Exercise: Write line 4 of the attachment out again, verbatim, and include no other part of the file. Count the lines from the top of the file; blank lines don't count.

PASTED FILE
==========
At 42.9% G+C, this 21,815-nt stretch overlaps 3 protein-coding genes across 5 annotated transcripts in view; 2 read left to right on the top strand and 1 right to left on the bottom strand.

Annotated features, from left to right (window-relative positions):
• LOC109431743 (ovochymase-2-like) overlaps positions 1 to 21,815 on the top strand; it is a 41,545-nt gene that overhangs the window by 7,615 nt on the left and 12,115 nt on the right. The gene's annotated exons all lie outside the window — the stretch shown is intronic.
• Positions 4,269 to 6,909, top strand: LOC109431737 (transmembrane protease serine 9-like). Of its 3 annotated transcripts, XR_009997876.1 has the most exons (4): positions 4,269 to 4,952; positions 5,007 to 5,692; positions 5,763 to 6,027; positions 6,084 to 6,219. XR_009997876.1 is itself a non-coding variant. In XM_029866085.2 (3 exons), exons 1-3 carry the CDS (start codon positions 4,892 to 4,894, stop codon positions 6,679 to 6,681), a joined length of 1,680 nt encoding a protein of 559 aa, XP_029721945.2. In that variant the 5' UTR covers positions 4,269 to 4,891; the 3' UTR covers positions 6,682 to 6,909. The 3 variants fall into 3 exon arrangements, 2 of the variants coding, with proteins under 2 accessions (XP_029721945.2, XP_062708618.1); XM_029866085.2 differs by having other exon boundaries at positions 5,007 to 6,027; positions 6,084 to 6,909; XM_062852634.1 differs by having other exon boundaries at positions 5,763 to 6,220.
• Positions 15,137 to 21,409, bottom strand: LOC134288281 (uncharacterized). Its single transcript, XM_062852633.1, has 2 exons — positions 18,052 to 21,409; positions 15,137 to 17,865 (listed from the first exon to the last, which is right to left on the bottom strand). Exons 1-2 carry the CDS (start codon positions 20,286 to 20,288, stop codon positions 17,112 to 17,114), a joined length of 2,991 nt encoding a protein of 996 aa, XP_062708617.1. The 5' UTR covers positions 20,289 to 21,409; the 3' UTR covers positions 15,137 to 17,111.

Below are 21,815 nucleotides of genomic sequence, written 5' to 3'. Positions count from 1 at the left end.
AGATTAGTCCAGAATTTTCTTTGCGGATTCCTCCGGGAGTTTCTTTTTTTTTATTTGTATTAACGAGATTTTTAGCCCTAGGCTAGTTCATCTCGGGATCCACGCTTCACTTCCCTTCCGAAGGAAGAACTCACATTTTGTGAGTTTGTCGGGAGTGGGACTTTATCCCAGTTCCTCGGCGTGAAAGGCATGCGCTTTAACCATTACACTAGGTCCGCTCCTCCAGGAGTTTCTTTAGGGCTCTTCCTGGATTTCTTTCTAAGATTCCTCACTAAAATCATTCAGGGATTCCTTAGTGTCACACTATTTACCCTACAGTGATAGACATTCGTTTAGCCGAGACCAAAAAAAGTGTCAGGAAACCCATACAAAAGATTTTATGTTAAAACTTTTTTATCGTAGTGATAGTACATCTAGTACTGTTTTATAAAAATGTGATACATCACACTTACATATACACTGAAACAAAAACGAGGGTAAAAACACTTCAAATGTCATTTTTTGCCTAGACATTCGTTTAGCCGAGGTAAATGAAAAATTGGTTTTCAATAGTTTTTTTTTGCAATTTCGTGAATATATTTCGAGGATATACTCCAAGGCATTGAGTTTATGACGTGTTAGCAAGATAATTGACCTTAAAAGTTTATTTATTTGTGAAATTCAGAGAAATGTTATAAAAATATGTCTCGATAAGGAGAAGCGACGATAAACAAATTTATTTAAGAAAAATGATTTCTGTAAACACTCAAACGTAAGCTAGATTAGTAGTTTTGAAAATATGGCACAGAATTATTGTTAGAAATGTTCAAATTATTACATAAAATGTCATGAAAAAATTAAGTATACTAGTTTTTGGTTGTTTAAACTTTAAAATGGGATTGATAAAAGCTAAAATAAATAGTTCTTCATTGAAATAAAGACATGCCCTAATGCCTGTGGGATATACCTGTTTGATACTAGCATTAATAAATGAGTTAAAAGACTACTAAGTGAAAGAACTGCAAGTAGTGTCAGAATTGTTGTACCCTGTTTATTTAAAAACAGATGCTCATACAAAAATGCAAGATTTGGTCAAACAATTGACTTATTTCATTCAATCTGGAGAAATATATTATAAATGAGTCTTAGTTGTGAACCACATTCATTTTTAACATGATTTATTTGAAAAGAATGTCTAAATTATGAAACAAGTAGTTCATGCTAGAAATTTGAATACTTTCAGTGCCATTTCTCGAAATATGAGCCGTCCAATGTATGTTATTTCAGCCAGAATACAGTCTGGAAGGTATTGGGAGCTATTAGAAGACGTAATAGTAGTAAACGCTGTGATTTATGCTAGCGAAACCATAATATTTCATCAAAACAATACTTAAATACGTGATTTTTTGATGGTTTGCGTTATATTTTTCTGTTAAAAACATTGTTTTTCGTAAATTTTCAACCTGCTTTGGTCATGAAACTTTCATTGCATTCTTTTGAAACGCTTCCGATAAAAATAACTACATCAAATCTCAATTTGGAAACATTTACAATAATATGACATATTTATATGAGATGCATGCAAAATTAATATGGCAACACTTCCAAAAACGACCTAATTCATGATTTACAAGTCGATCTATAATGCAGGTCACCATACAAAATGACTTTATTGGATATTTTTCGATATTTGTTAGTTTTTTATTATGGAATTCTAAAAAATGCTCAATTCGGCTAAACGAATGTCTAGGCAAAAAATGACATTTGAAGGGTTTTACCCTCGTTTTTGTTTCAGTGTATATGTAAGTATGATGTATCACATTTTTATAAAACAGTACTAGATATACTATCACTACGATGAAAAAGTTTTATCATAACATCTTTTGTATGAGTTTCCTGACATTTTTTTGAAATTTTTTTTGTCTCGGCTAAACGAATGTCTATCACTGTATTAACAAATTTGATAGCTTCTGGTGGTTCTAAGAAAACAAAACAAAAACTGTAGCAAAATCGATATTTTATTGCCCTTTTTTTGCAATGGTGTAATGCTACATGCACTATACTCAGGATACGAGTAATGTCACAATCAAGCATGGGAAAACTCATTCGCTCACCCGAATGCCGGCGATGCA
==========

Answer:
• Positions 4,269 to 6,909, top strand: LOC109431737 (transmembrane protease serine 9-like). Of its 3 annotated transcripts, XR_009997876.1 has the most exons (4): positions 4,269 to 4,952; positions 5,007 to 5,692; positions 5,763 to 6,027; positions 6,084 to 6,219. XR_009997876.1 is itself a non-coding variant. In XM_029866085.2 (3 exons), exons 1-3 carry the CDS (start codon positions 4,892 to 4,894, stop codon positions 6,679 to 6,681), a joined length of 1,680 nt encoding a protein of 559 aa, XP_029721945.2. In that variant the 5' UTR covers positions 4,269 to 4,891; the 3' UTR covers positions 6,682 to 6,909. The 3 variants fall into 3 exon arrangements, 2 of the variants coding, with proteins under 2 accessions (XP_029721945.2, XP_062708618.1); XM_029866085.2 differs by having other exon boundaries at positions 5,007 to 6,027; positions 6,084 to 6,909; XM_062852634.1 differs by having other exon boundaries at positions 5,763 to 6,220.